Worse Than Slavery
David M Oshinsky (Author)
DescriptionIn this sensitively told tale of suffering, brutality, and inhumanity, Worse Than Slavery is an epic history of race and punishment in the deepest South from emancipation to the Civil Rights Era--and beyond. Immortalized in blues songs and movies like Cool Hand Luke and The Defiant Ones, Mississippi's infamous Parchman State Penitentiary was, in the pre-civil rights south, synonymous with cruelty. Now, noted historian David Oshinsky gives us the true story of the notorious prison, drawing on police records, prison documents, folklore, blues songs, and oral history, from the days of cotton-field chain gangs to the 1960s, when Parchman was used to break the wills of civil rights workers who journeyed south on Freedom Rides.
April 22, 1997
5.4 X 0.9 X 8.4 inches | 0.7 pounds
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About the Author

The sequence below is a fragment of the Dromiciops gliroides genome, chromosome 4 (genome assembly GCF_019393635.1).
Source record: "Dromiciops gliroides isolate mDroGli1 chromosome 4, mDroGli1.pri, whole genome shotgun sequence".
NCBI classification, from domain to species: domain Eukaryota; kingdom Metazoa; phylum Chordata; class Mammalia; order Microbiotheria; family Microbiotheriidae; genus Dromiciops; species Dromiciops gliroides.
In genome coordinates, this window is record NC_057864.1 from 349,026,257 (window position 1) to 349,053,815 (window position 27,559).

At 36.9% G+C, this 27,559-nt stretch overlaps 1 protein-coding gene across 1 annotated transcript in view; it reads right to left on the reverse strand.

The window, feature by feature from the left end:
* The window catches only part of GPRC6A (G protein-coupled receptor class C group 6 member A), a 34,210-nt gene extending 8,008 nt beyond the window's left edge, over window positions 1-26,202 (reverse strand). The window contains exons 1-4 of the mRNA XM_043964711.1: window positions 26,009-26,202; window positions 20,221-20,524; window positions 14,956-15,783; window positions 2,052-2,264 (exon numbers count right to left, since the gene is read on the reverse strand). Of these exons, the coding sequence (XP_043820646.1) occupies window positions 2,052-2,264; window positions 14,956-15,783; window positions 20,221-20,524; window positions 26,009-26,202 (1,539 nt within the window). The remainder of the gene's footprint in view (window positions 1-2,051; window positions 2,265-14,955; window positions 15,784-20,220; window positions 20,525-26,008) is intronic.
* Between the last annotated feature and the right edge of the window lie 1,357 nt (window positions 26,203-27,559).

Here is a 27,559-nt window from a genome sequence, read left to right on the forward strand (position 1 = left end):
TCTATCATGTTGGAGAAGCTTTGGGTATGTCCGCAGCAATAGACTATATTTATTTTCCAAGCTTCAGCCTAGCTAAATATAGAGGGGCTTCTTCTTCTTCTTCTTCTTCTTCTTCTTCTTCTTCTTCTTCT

David M. Oshinsky received his undergraduate degree from Cornell University and his doctorate from Brandeis. His is currently Jack S. Blanton Chair of History at the University of Texas at Austin. Prior to that he taught for 26 years at Rutgers University, where he held the Board of Governors Chair as well as chairman of the History Department. Oshinsky is the author of five books, including A CONSPIRACY SO IMMENSE: THE WORLD OF JOE MCCARTHY (1983), which was voted one of the year's "best books" by the "New York Sunday Times Book Review," and won the Hardeman Prize for the best work about the U.S. Congress. His book, WORSE THAN SLAVERY: PARCHMAN FARM AND THE ORDEAL OF JIM CROW JUSTICE (1996), won both the Robert Kennedy Book Award for the year's most distinguished contribution to the field of human rights and the American Bar Association's Scribes Award for distinguished legal writing. Oshinsky's latest book is POLIO: AN AMERICAN STORY (2005).